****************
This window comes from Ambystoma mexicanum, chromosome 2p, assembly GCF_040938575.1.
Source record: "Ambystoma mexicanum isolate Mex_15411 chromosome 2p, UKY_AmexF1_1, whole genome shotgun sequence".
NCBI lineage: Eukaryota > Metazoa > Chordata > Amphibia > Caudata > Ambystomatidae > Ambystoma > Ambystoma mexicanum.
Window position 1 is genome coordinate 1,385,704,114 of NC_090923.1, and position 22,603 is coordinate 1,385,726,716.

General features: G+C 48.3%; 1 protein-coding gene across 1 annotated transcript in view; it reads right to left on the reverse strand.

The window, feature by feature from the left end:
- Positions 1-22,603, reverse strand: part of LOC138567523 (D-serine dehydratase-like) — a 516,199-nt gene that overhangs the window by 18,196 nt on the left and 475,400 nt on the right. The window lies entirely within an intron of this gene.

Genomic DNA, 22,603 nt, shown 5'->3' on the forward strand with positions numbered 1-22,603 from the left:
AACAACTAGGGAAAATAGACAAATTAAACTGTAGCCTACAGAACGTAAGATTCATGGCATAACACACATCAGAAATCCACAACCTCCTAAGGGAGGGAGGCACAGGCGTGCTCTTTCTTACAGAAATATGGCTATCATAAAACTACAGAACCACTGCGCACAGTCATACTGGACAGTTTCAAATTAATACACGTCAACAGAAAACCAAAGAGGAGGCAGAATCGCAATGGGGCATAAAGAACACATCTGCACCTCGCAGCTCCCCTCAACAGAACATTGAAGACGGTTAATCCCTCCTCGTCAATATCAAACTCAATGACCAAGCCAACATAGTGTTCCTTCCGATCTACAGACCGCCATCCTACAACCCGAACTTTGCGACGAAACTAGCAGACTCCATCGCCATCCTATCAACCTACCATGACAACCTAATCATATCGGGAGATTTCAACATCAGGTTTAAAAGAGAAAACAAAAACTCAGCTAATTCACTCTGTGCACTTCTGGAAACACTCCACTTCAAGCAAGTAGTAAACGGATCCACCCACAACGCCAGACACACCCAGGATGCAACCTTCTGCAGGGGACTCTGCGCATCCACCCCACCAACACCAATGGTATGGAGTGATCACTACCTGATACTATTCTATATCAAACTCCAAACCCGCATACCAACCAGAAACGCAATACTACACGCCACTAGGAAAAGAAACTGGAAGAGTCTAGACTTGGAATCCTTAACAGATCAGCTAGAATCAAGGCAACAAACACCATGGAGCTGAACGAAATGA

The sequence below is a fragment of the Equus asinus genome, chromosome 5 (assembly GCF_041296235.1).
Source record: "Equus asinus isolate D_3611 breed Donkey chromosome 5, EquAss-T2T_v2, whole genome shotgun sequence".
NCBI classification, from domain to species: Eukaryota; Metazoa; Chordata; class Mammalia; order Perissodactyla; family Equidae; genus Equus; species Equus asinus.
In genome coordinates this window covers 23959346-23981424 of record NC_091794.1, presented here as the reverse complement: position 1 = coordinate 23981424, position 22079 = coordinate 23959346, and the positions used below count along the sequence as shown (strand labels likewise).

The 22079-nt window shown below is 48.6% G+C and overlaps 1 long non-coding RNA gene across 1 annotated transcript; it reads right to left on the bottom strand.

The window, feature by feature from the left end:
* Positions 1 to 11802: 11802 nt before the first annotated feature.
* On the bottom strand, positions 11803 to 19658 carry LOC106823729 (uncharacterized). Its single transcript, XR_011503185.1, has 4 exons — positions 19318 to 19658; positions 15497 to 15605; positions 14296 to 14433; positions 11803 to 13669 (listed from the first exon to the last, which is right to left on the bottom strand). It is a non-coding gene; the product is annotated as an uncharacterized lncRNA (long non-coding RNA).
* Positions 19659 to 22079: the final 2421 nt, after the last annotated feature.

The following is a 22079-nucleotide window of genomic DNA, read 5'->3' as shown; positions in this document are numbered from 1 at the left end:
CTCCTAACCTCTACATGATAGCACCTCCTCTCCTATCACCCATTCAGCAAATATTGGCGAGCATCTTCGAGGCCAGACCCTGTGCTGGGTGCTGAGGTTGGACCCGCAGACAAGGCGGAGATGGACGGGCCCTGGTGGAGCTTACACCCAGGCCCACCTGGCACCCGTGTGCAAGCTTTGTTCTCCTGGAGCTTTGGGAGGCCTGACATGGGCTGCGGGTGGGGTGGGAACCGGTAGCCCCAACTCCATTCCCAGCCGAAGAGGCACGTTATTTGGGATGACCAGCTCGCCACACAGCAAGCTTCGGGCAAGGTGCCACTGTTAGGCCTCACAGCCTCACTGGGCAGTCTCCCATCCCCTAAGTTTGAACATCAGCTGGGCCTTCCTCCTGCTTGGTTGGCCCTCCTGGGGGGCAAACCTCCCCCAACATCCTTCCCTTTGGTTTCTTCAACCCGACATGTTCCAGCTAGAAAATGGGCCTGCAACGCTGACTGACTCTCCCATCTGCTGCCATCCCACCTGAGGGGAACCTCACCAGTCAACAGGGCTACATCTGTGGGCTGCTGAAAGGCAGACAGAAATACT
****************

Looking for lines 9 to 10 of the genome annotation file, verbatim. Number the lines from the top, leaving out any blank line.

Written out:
AACAACTAGGGAAAATAGACAAATTAAACTGTAGCCTACAGAACGTAAGATTCATGGCATAACACACATCAGAAATCCACAACCTCCTAAGGGAGGGAGGCACAGGCGTGCTCTTTCTTACAGAAATATGGCTATCATAAAACTACAGAACCACTGCGCACAGTCATACTGGACAGTTTCAAATTAATACACGTCAACAGAAAACCAAAGAGGAGGCAGAATCGCAATGGGGCATAAAGAACACATCTGCACCTCGCAGCTCCCCTCAACAGAACATTGAAGACGGTTAATCCCTCCTCGTCAATATCAAACTCAATGACCAAGCCAACATAGTGTTCCTTCCGATCTACAGACCGCCATCCTACAACCCGAACTTTGCGACGAAACTAGCAGACTCCATCGCCATCCTATCAACCTACCATGACAACCTAATCATATCGGGAGATTTCAACATCAGGTTTAAAAGAGAAAACAAAAACTCAGCTAATTCACTCTGTGCACTTCTGGAAACACTCCACTTCAAGCAAGTAGTAAACGGATCCACCCACAACGCCAGACACACCCAGGATGCAACCTTCTGCAGGGGACTCTGCGCATCCACCCCACCAACACCAATGGTATGGAGTGATCACTACCTGATACTATTCTATATCAAACTCCAAACCCGCATACCAACCAGAAACGCAATACTACACGCCACTAGGAAAAGAAACTGGAAGAGTCTAGACTTGGAATCCTTAACAGATCAGCTAGAATCAAGGCAACAAACACCATGGAGCTGAACGAAATGA

The sequence below is a fragment of the Equus asinus genome, chromosome 5 (assembly GCF_041296235.1).